# Homework Help: How to correctly redraw a circuit?

1. May 31, 2014

### JasonHathaway

1. The problem statement, all variables and given/known data

Redraw the following circuit:

2. Relevant equations

Identifying nodes and drawing skills maybe :S

3. The attempt at a solution

2. May 31, 2014

### Simon Bridge

Redraw the circuit as what?
Why can't all the 5V blobs get joined together so you only need one battery?
Shouldn't the back-end of each diode be earthed?

3. May 31, 2014

### Jony130

Your attempt looks good. But you can simplify this circuit further. Notice that all voltage source are 5V.
So you can use one 5V voltage source on your diagram.

4. May 31, 2014

### JasonHathaway

Simon Bridge:

I don't know whether I should ground the diodes or not. Anyway, the original question was: "Determine whether the diodes are forward biased or reverse biased if: 1) V1=V2=5V 2) V1=5V, V2=0V 3) V1=V2=0V "

Jony130:

I missed that, the all three sources are in parallel, can I put one source in place of V1?

5. May 31, 2014

### Simon Bridge

You ground the diode if one end of the diode is connected to a "ground" symbol on the diagram - go look!

This is an exercise in reading a circuit diagram.
If you are having trouble telling if two components are connected or not, run your finger along a "wire" line.

The 3 sources you drew in your modified diagram are not in parallel with each other - they have other components with them. Go back to the original diagram. You can draw a line connecting all parts of the diagram that are held at the same voltage ... try it for all the +5V dots. That line has to be held at +5V - how do you do that?

Then why are you bothering with redrawing the diagram?

What does it mean to forward or reverse bias a diode?

6. May 31, 2014

### JasonHathaway

Okaaay. I understand now, looks like I have to basics at all. :S

I want to evaluate Vo in case V1=V2=0.

Forward bias means there's a current flowing and reverse bias means there isn't any current.

7. May 31, 2014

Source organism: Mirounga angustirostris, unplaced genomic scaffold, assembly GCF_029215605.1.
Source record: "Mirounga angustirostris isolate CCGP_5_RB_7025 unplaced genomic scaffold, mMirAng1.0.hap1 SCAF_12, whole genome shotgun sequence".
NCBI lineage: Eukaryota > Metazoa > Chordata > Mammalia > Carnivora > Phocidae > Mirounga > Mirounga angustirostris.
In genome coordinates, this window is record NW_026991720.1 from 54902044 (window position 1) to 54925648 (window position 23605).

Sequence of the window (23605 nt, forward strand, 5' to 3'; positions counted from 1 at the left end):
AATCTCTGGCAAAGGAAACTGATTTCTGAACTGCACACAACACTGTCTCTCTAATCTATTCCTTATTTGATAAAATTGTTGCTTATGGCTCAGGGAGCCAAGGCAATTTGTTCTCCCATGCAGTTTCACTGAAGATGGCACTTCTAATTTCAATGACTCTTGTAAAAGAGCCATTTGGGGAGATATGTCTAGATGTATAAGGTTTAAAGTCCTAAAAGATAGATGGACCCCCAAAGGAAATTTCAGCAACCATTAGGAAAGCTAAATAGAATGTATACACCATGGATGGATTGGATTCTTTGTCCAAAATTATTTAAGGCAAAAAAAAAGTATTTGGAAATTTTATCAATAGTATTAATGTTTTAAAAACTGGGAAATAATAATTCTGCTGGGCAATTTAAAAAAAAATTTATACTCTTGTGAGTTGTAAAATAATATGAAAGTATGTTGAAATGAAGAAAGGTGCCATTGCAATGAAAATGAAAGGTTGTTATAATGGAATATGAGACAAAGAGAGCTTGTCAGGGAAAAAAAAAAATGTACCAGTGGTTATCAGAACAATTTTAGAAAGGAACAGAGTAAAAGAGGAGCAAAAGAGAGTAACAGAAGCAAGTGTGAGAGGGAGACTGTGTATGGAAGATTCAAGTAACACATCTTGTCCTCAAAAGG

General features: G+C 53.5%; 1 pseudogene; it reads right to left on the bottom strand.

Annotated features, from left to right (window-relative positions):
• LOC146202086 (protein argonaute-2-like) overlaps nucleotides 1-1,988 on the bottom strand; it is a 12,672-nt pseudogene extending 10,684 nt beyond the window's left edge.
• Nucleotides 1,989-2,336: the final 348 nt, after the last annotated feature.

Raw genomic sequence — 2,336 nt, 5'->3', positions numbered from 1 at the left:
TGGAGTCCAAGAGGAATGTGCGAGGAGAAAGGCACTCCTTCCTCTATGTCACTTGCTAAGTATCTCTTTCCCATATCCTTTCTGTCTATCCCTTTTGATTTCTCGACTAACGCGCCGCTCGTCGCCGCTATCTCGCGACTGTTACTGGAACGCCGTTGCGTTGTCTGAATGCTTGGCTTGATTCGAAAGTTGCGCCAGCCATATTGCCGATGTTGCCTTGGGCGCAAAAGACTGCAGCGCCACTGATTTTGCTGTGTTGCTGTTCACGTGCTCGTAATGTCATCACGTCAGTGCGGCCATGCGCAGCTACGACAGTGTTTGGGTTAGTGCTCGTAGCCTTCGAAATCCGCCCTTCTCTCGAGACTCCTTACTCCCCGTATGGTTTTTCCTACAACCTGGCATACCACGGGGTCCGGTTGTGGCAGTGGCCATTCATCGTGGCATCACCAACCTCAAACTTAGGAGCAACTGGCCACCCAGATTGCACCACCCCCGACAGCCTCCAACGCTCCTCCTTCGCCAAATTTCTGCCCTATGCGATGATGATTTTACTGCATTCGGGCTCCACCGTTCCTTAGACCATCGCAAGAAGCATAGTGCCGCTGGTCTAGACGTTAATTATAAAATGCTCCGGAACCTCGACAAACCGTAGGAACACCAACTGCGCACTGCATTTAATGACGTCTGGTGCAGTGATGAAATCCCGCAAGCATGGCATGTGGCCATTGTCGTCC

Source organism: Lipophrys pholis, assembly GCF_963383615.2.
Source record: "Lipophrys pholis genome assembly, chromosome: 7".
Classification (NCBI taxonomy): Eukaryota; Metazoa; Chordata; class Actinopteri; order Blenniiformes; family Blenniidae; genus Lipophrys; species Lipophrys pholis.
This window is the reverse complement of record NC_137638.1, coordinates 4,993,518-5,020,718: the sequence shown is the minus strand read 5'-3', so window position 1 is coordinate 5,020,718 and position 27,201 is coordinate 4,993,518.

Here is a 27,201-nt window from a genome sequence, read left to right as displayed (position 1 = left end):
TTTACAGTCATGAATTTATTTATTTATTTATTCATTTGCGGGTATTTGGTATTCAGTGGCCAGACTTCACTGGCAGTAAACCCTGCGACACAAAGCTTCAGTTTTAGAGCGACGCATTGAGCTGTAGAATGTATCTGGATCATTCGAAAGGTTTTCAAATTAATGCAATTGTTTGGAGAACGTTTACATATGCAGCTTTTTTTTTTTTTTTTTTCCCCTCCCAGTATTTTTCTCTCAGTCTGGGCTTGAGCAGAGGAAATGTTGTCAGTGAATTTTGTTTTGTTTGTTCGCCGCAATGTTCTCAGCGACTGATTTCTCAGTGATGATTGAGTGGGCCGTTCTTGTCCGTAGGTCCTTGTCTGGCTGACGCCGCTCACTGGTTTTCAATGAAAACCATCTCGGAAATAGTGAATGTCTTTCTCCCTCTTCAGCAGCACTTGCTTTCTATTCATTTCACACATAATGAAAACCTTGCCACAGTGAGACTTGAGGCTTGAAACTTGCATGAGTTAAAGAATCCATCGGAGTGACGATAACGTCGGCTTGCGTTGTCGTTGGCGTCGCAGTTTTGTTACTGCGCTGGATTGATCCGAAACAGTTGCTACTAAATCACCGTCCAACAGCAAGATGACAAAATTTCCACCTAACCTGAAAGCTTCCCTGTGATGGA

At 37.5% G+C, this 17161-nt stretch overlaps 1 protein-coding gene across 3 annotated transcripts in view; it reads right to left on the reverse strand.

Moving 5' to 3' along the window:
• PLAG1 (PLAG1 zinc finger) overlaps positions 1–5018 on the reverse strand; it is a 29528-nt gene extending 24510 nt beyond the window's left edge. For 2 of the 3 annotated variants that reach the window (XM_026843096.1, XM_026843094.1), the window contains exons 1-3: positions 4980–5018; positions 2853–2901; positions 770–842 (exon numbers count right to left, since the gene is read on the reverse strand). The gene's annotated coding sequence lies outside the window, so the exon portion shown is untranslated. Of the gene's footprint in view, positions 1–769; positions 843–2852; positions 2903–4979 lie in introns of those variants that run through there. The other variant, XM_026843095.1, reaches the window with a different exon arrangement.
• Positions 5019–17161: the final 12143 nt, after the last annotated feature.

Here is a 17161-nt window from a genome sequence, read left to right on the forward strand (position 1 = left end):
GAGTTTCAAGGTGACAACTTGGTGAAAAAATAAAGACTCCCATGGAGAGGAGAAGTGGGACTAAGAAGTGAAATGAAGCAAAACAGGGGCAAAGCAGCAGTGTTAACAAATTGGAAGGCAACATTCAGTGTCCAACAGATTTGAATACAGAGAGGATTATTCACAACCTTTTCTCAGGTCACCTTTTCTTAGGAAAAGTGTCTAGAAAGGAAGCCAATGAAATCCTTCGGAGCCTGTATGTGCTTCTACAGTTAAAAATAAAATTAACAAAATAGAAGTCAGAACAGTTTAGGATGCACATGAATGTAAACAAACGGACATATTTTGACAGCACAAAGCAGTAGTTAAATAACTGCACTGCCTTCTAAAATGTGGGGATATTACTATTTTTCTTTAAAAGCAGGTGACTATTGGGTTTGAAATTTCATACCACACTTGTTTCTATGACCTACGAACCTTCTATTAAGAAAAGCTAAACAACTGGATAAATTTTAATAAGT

### Simon Bridge

You do not need to redraw the diagram to do that.

No. Diodes may conduct when reverse biased. Some, like Zener diodes, do this at low voltages.

Treat the symbol for a diode as an arrow.
Compare the voltages on each side of the diode symbol.
Current flows from higher voltage to lower voltage.
If the current is in the same direction as the arrow, then the diode is "forward biased".

8. May 31, 2014

### Staff: Mentor

The original schematic is the clearest, stay with it

Vo appears to be the diodes' anode voltage. That is a poorly-drawn arrow, not a connection to ground! Erase the arrow, and focus on that schematic.

The approach to analyzing circuits with diodes is to, in turn, imgine this diode is conducting in this direction....That means current must be flowing along this path, and the voltages along this branch will be .. Do these voltage levels confirm the initial assumption that the diode is conducting? Yes/no. If not, then the assumption that that diode is conducting must be wrong.

For circuits with multiple diodes, it's a trial-and-error technique until you become adept at it.

9. Jun 18, 2014

### JasonHathaway

Ok, I just to make sure of something. When V1=V2=5V, the two diodes are reverse biased, then Vo would be 5V, isn't?

10. Jun 18, 2014

### Staff: Mentor

You're renaming the voltage sources now, are you?

Anyway, if all 3 voltage sources are +5V then the output will be +5V. But in this state the diodes won't be reverse-biased; neither will they be forward-biased. With identical potential on each side, a diode won't be biased at all! It won't be conducting current, either, because across the diode there is no voltage difference to push current along.

I'm assuming that black line at Vo does not denote a connection to ground